12 Tricks to Keep Fruits and Vegetables Fresh Longer
Purge that guilt over food waste (and save cash and time grocery shopping) with these smart tricks to make your produce last longer.
Berries: Rinse with vinegar
Before you stash them in the fridge, wash strawberries, raspberries, and other berries with a mix of vinegar and water (think a 1:3 ratio). This disinfects against mold, which can lengthen shelf life by weeks. Then rinse with water and dry thoroughly. Here are 11 tricks to make your food last longer.
Lettuce: Store with paper towel
Prepared a bit too much lettuce for your salad? Store leftover leaves in a bowl with a paper towel on top, then seal with plastic wrap. The towel absorbs moisture, which is what turns leaves soggy and brown. Replace the towel when it becomes damp. Another trick: Sprinkle the leaves with a dash of salt, which also helps draw out extra wetness.
Avocado: Squirt with lemon
Avocado contains enzymes that produce a brown pigment when exposed to oxygen, which is why that halved avocado looks unappetizing so soon after its stored. To avoid this, squirt it with lemon or lime juice. (You can also do this on guacamole.) The citric acid will help prevent browning for at least a day. You could also store avocado slices with large chunks of onion. The same gasses that make your eyes burn when you chop an onion also prevent oxidation in your avocado. As long as the onion touches only the skin of the avocado, there won’t be a noticeable flavor. These are the fresh foods you should never store together.
Carrots: Store with water
To avoid that dried-out look old carrots tend to get, first chop off the leafy greens if you bought your carrots whole (the leaves can pull nutrients out of the roots). Carrots do best with moisture, so put them in a container filled with water, seal with plastic wrap, and store in the refrigerator. Or, wrap them in bubble wrap before stashing in the fridge: It will allow just enough moisture to reach the carrots if you prefer not to soak them in water.
Lemons: Avoid cutting in half
If you need just a squeeze of citrus juice for your recipe or drink, puncture a whole lemon with a fork or skewer instead of cutting it in half. This way, you can squeeze out what you need without drying out the entire lemon. Don’t forget the 10 foods you should never keep in the freezer.
Onions: Wrap in pantyhose
It sounds strange, but the mesh-like material allows just enough air to reach the vegetable, which helps them stay fresh. Simply slip the onions into the nylons, tying a knot between each bulb. Tip: Use a new pair of pantyhose to avoid any foot odors in your next stew. These are the foods you can ruin by storing in the refrigerator.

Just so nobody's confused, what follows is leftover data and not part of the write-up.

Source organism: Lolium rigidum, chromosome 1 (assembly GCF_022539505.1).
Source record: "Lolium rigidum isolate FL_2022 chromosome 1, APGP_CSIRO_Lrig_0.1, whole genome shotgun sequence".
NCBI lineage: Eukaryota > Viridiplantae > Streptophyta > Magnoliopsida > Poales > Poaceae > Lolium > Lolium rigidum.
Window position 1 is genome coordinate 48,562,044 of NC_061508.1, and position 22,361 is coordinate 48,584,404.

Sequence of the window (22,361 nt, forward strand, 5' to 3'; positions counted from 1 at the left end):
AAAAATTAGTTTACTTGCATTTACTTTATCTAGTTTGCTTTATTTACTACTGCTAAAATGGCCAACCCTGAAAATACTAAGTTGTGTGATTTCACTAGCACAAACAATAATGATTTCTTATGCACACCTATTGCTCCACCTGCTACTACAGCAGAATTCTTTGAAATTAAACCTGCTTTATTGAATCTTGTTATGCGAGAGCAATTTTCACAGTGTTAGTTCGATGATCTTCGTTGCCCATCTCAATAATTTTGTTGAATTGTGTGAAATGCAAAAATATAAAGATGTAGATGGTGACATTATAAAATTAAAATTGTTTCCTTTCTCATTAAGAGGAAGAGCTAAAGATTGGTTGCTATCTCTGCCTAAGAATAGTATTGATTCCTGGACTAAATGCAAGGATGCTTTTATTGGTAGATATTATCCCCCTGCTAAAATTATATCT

Potatoes: Store with apples
Apples produce ethylene gas that can keep your spuds fresh for more than eight weeks. Say goodbye to those pesky sprouts that pop up on potatoes after just a few weeks. (If squash could talk, this is what it would tell you.)
Apples: Soak slices in salt water
Sliced apples are a convenient snack or salad topper, but browned leftovers aren’t appealing. Soak remaining slices in a bowl of cold salt water to prevent oxidation (but no more than ½ teaspoon of salt per quart of water, or you’ll taste it in the fruit). After five minutes, dry and store your slices in the fridge in an airtight plastic bag. These are the guidelines for storing meat in the fridge you should know, too.
Celery: Wrap in aluminum foil
Unlike a plastic bag, the foil will let the ripening gas ethylene escape. When ethylene is trapped in a plastic bag, it causes moisture loss and spoilage to occur faster.
Bananas: Wrap stems with plastic wrap
Ethylene gas is again the culprit here, but separating each banana from the bunch and wrapping each individual stem in plastic wrap can stop the spread of the gas. If they’ve already gotten too ripe for your liking, peel them and store them in the freezer for an easy smoothie addition. Here are 10 foods you had no idea you could freeze.